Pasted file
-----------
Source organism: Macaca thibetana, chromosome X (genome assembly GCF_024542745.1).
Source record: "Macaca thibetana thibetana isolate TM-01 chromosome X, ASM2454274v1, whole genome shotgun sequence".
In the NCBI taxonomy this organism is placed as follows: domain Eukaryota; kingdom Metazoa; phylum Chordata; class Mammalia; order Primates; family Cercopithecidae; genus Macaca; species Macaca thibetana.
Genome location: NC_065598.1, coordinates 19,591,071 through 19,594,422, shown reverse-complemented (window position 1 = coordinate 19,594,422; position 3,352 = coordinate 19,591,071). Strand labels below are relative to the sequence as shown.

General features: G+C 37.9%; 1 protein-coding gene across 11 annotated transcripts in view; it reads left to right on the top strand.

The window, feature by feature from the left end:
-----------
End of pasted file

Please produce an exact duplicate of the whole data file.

Source organism: Macaca thibetana, chromosome X (genome assembly GCF_024542745.1).
Source record: "Macaca thibetana thibetana isolate TM-01 chromosome X, ASM2454274v1, whole genome shotgun sequence".
In the NCBI taxonomy this organism is placed as follows: domain Eukaryota; kingdom Metazoa; phylum Chordata; class Mammalia; order Primates; family Cercopithecidae; genus Macaca; species Macaca thibetana.
Genome location: NC_065598.1, coordinates 19,591,071 through 19,594,422, shown reverse-complemented (window position 1 = coordinate 19,594,422; position 3,352 = coordinate 19,591,071). Strand labels below are relative to the sequence as shown.

General features: G+C 37.9%; 1 protein-coding gene across 11 annotated transcripts in view; it reads left to right on the top strand.

The window, feature by feature from the left end: